Distance Doesn't Diminish Man's Misplaced Anger

Dear Abby

DEAR ABBY: I have been in love with "Richard" for 14 years. We broke up after we dated for a while because my alcoholic mother kept interfering. She kept telling me how "bad" he was for me -- and I, thinking my mother had my best interests at heart, believed her.

After a divorce on my part and a breakup on his, we are now in a long-distance relationship. We hope to make our relationship permanent after getting to know each other again.

My problem is, when Richard is unhappy or upset with someone else, he takes it out on me. It doesn't seem to matter what happened, he'll pick a fight over something inconsequential. It drives me crazy.

I know what he's doing; I just don't know how to stop it. The latest flare-up involved the fact that his dog was missing, so he picked a fight with me because I "always tell him how nice the weather is where I live."

He refuses to get counseling. What do I do? -- PULLING MY HAIR OUT

DEAR PULLING: Your problem isn't that Richard uses you as a scapegoat for his frustrations; it's that you tolerate it. It's possible that because of your mother's alcoholism and the unpredictable behavior you were subjected to during your formative years, you have accepted Richard's behavior.

Because he refuses counseling, you should get some. What he's doing is not acceptable. It is emotional abuse. From my perspective, the healthiest thing you could do for yourself besides break up with Richard would be to keep the romance long-distance.


DEAR ABBY: I am a retired woman, active in my community and troubled by a recent incident involving a longtime friend. This is the third time it has happened, and it left me feeling embarrassed.

When we're out together meeting new people, she will introduce herself as being a secretary or a senior secretary and me as "just" a receptionist. The job title is true, but I hold a college degree. I have held other positions commanding greater respect. I am chair of the local Council on Aging, a Town Meeting member and on the Cultural Council. The last time it happened, I had brought her to a lunch at a very nice restaurant, and the people we were meeting were members of my community.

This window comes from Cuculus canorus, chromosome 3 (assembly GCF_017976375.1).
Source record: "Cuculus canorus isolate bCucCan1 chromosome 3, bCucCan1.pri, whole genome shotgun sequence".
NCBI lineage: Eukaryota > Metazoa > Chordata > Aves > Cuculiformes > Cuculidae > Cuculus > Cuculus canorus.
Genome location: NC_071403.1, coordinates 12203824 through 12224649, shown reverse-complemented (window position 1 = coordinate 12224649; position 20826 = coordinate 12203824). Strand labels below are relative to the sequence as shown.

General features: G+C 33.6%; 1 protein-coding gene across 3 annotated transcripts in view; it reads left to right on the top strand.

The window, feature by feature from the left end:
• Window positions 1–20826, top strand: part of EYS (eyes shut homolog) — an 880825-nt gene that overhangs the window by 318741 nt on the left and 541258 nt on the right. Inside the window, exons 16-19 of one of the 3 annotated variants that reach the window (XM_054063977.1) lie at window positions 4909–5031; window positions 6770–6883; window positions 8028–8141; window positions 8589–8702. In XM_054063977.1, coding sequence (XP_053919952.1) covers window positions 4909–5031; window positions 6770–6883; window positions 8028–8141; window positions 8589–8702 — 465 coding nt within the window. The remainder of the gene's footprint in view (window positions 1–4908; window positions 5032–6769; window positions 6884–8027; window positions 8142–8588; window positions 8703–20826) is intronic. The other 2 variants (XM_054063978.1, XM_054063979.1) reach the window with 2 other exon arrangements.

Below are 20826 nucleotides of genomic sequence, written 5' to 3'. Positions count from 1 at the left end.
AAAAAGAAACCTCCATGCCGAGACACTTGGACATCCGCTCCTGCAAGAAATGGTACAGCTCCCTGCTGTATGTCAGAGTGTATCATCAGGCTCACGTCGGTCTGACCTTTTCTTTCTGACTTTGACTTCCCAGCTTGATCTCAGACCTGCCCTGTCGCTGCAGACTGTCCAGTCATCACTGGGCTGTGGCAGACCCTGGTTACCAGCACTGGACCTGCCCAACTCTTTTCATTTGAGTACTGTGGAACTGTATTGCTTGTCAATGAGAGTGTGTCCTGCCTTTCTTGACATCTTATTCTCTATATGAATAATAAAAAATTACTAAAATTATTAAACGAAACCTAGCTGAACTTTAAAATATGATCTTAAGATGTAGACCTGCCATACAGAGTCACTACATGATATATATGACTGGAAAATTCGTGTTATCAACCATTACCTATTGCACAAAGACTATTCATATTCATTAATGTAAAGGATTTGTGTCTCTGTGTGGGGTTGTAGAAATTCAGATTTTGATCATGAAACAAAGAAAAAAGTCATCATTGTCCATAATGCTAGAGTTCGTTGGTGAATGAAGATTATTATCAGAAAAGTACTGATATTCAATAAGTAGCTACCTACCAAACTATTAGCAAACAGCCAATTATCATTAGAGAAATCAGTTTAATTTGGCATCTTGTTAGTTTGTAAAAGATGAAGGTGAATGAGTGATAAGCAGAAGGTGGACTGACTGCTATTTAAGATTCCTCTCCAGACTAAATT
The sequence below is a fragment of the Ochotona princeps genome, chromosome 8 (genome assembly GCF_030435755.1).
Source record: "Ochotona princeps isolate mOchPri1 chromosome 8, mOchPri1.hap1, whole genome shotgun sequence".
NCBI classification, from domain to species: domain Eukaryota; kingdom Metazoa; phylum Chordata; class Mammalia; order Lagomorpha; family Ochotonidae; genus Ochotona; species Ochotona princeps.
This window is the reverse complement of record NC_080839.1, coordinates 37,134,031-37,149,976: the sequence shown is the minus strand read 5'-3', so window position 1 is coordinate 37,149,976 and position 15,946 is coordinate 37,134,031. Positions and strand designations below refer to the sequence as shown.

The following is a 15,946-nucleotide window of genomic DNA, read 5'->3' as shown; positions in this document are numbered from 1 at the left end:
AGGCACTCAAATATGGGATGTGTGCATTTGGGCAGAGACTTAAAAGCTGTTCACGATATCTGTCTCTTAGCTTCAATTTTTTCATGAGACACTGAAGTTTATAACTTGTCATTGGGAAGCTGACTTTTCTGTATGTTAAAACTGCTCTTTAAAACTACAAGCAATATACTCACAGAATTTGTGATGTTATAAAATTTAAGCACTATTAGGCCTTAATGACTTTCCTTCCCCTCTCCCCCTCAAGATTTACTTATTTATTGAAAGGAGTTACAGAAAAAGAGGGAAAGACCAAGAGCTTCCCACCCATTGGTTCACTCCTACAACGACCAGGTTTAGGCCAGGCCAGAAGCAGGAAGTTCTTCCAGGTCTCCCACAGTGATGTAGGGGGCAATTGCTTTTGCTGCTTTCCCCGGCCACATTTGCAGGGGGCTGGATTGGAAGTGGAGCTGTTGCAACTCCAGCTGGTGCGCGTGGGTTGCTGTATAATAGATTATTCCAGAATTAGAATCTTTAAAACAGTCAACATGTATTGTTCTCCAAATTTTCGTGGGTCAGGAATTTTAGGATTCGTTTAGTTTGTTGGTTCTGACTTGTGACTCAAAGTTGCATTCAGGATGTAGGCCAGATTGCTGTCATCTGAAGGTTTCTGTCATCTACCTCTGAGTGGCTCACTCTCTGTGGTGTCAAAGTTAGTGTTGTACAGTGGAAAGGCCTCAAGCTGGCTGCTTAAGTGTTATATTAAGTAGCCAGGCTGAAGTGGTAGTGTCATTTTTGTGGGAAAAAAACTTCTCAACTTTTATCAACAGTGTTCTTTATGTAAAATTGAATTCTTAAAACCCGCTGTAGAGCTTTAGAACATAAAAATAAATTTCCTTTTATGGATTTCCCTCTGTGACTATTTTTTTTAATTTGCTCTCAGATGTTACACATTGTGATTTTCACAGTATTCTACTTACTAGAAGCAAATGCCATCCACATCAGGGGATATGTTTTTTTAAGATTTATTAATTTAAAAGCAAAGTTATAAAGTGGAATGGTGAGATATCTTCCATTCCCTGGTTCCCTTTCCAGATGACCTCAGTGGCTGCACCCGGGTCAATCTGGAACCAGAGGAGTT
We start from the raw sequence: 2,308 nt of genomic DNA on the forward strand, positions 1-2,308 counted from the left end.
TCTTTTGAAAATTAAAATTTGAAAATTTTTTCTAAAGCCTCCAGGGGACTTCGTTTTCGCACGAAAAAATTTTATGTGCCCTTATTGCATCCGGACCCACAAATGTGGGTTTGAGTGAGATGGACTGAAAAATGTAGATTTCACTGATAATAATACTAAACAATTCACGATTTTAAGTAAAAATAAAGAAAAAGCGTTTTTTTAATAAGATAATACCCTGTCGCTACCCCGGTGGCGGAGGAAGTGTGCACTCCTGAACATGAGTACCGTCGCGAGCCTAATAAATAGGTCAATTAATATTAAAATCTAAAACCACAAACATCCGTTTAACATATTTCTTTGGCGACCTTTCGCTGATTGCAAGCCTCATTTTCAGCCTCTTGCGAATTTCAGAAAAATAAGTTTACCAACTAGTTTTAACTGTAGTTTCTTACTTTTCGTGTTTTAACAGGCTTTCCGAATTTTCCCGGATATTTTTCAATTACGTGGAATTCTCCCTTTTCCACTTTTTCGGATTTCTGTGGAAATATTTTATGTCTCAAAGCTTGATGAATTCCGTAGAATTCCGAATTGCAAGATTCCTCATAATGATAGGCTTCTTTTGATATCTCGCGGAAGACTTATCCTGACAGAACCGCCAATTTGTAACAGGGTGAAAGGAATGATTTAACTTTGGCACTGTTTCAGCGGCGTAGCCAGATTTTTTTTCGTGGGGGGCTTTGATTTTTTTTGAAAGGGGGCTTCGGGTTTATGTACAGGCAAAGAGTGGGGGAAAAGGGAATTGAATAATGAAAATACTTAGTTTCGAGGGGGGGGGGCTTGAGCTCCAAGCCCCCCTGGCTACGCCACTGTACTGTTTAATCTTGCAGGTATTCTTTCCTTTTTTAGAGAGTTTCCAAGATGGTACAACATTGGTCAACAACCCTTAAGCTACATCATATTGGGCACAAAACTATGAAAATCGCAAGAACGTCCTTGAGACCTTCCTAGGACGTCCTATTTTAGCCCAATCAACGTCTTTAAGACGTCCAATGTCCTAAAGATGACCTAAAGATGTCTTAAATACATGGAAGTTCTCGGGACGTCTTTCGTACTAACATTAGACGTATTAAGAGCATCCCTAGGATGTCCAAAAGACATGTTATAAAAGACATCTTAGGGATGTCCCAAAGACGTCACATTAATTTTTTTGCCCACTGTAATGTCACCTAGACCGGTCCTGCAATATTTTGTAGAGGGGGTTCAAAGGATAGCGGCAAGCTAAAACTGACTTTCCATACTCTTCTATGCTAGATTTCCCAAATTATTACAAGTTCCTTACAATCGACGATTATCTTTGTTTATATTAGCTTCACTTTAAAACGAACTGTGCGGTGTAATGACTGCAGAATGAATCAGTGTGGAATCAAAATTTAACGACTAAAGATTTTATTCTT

Why does this make me feel so demeaned? Am I being petty or vainly pretentious? Right now I no longer want to continue the friendship. Can you help me understand and form a game plan? I think I may be too close to the forest to see the trees. -- MORE THAN A JOB TITLE IN NEW ENGLAND

DEAR MORE THAN A JOB TITLE: Your "friend" is insecure. That she describes you as "just" a receptionist is her attempt to make her own job designation appear more important. And that's what is offensive.

You don't need a "game plan" in dealing with her. "Just" tell her to cut it out or the friendship will be history. Whatever happens after that, your problem will be solved -- one way or another.


DEAR ABBY: A good friend of mine gave me some books -- books she didn't like! My question: Why would you pass on something you did not enjoy reading? -- THERESA IN SAN DIEGO

DEAR THERESA: Perhaps she thought you would like them. Because she didn't care for the books didn't mean you automatically wouldn't. Or, having paid for them, she didn't want the money she had spent to go to waste.

My thought: Give her the benefit of the doubt and stop looking a gift horse in the mouth.


Dear Abby is written by Abigail Van Buren, also known as Jeanne Phillips, and was founded by her mother, Pauline Phillips. Write Dear Abby at www.DearAbby.com or P.O. Box 69440, Los Angeles, CA 90069.


To receive a collection of Abby's most memorable -- and most frequently requested -- poems and essays, send your name and mailing address, plus check or money order for $7 (U.S. funds) to: Dear Abby -- Keepers Booklet, P.O. Box 447, Mount Morris, IL 61054-0447. Shipping and handling are included in the price.

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